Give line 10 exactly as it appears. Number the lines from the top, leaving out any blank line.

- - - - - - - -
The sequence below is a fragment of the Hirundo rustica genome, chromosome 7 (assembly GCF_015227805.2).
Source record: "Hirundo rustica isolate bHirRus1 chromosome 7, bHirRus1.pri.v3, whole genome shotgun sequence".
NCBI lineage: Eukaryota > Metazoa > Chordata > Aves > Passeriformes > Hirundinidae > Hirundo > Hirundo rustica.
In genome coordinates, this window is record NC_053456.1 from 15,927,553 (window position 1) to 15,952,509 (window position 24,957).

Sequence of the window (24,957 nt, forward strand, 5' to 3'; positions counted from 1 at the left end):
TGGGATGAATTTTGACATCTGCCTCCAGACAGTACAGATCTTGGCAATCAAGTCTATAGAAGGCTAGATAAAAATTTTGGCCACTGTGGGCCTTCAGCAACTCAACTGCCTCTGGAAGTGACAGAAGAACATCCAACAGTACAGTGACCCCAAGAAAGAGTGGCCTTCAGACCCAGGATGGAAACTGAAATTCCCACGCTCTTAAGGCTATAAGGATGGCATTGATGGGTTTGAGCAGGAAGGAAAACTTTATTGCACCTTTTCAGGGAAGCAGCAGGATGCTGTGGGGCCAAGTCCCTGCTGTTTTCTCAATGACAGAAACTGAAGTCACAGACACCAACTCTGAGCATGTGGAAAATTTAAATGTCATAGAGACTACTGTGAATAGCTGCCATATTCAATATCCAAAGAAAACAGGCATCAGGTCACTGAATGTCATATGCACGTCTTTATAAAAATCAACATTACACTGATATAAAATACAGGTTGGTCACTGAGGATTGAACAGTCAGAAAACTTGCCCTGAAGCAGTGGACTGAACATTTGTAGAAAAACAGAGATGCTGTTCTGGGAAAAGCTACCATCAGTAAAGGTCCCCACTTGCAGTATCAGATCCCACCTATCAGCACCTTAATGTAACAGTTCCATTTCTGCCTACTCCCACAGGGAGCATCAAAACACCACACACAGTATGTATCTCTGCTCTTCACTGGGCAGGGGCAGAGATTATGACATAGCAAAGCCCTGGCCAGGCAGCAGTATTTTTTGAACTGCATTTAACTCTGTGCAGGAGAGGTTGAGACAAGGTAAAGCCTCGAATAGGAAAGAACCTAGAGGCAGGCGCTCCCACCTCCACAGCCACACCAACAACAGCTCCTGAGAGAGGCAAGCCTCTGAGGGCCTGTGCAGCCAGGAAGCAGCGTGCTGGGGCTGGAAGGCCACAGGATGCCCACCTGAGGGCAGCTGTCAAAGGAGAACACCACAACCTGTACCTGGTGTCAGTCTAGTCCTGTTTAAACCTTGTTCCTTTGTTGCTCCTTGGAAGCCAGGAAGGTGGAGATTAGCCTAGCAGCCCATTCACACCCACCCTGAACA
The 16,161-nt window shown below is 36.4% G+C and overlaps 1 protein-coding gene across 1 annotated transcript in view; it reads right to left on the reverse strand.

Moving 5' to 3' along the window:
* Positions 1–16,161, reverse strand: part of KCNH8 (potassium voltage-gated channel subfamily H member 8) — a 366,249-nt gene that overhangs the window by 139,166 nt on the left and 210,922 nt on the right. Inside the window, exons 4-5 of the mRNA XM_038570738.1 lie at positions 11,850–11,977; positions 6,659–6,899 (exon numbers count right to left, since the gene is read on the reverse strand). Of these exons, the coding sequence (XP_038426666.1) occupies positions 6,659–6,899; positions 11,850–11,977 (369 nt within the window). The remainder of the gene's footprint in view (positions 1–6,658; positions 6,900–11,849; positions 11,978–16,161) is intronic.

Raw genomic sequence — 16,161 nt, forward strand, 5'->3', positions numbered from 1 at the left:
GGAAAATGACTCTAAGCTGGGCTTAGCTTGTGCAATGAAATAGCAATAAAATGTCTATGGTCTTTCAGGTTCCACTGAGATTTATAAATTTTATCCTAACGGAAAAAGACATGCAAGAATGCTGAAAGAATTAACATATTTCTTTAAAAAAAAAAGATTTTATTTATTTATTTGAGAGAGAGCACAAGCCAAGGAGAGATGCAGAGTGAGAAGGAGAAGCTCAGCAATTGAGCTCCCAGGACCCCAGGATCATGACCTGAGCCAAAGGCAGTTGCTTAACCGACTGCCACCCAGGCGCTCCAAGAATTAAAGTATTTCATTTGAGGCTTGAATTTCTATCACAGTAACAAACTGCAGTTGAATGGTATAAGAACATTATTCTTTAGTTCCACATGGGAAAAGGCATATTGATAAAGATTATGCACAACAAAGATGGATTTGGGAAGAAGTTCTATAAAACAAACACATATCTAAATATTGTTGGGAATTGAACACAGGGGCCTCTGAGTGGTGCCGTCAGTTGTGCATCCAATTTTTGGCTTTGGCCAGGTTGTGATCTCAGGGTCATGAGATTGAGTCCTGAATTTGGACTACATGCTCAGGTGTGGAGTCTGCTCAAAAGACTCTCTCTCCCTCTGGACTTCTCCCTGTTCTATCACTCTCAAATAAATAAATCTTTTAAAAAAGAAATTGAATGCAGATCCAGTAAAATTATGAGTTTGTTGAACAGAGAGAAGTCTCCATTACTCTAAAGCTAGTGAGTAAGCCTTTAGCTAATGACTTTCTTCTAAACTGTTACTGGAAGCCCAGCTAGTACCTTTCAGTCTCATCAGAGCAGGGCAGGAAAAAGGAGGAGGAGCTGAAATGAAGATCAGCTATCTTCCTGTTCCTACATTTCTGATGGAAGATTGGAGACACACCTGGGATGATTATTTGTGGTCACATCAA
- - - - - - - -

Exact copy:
Raw genomic sequence — 16,161 nt, forward strand, 5'->3', positions numbered from 1 at the left: